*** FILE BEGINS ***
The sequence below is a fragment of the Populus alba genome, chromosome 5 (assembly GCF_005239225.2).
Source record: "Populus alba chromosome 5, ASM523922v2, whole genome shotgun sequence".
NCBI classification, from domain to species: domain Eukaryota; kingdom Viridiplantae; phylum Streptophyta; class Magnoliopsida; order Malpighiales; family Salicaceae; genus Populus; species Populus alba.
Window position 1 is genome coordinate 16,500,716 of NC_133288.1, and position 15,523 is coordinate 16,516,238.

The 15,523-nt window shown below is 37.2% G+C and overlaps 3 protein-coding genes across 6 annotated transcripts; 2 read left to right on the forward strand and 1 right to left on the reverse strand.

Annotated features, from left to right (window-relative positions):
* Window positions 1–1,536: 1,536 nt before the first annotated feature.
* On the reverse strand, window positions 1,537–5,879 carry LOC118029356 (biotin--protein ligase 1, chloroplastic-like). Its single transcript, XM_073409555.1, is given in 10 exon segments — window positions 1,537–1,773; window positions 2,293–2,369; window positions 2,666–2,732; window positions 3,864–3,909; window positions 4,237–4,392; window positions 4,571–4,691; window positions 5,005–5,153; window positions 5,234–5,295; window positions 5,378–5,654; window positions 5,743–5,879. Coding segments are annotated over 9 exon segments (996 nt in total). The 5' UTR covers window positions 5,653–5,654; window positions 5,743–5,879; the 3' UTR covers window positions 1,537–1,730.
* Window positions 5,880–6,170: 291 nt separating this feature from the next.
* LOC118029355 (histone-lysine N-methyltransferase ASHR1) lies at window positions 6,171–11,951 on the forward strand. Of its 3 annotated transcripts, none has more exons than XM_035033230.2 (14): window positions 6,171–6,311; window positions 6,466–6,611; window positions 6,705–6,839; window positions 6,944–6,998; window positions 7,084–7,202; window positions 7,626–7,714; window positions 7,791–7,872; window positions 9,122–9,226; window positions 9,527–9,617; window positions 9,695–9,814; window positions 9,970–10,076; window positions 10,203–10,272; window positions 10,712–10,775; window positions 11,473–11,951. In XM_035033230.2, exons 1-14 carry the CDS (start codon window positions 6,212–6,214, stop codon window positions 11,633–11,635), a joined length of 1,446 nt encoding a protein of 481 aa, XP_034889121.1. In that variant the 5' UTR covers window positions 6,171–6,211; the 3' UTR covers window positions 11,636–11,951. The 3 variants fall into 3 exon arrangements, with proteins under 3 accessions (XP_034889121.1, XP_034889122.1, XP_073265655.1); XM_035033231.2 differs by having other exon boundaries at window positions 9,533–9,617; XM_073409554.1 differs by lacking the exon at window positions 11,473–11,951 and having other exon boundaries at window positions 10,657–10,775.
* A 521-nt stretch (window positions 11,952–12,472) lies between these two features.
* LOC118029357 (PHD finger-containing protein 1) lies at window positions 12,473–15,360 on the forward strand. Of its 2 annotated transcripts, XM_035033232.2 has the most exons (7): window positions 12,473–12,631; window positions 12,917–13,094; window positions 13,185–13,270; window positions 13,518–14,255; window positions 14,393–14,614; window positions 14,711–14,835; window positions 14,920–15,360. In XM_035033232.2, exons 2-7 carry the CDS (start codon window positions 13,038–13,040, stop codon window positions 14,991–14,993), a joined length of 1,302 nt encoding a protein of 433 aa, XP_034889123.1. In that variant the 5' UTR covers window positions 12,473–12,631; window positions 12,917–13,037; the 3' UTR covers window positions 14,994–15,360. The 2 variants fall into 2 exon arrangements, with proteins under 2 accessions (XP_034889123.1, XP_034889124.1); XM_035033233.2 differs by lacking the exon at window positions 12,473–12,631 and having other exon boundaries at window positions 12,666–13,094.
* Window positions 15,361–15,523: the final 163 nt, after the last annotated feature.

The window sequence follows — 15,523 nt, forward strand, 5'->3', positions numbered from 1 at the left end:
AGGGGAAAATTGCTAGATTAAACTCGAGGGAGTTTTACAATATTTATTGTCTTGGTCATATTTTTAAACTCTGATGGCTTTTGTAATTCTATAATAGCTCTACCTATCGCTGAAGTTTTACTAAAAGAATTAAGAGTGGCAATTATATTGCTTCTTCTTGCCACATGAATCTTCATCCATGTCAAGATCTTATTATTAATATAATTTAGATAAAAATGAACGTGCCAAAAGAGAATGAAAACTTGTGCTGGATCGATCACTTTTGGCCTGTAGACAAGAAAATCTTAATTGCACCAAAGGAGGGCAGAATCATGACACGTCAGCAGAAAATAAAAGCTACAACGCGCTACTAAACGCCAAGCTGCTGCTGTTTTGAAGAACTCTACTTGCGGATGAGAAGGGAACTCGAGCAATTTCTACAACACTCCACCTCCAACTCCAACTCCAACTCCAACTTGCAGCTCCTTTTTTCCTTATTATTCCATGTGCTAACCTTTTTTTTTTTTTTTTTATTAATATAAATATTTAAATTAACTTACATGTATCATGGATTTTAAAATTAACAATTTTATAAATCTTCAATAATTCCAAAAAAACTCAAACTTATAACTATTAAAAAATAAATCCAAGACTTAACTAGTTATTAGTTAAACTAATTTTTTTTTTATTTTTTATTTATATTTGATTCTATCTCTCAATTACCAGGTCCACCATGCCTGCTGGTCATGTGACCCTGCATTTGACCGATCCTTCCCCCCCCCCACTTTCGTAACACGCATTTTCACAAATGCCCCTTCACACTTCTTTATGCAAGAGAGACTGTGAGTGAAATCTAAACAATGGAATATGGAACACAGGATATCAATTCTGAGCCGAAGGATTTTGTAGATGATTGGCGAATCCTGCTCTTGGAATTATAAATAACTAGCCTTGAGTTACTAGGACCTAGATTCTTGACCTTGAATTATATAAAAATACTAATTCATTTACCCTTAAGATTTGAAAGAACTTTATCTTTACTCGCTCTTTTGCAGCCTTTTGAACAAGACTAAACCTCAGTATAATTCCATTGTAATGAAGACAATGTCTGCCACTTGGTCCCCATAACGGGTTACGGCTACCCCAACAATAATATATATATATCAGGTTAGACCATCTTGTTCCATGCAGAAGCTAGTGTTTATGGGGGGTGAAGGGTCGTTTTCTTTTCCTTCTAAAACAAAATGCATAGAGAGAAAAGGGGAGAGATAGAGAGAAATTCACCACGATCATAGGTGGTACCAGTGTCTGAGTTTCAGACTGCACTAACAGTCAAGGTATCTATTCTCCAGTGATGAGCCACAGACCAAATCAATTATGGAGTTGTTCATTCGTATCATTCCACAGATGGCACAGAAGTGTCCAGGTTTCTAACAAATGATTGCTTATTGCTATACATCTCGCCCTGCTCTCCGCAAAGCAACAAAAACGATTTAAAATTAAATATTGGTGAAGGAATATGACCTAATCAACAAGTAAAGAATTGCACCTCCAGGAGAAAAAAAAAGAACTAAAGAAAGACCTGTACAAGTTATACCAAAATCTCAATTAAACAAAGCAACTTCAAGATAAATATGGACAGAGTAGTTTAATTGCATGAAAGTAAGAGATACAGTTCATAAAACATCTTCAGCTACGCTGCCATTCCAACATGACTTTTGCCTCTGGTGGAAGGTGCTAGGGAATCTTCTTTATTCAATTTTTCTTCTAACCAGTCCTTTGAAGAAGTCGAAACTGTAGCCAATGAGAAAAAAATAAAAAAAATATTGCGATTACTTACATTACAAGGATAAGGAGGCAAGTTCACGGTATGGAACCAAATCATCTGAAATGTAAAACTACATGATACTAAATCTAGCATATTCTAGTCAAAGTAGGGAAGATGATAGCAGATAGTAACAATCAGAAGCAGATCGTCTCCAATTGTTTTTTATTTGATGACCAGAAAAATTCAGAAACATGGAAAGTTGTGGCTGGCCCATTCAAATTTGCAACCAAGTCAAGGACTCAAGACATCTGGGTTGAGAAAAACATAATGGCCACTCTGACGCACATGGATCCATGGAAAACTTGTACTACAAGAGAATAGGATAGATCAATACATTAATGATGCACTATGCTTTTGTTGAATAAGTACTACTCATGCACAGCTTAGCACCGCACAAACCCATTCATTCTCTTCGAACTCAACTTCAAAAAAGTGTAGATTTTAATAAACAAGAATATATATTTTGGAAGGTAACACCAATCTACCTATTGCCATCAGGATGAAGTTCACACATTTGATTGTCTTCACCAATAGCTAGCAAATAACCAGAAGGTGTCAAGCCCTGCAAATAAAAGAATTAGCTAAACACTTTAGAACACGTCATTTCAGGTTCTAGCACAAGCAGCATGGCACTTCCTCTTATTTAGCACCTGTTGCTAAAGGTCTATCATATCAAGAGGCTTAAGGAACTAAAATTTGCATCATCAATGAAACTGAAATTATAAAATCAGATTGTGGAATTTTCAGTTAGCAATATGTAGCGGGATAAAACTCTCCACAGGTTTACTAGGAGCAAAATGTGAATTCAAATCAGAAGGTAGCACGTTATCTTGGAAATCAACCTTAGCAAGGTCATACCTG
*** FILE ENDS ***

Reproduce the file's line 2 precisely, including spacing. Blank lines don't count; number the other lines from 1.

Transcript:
Source record: "Populus alba chromosome 5, ASM523922v2, whole genome shotgun sequence".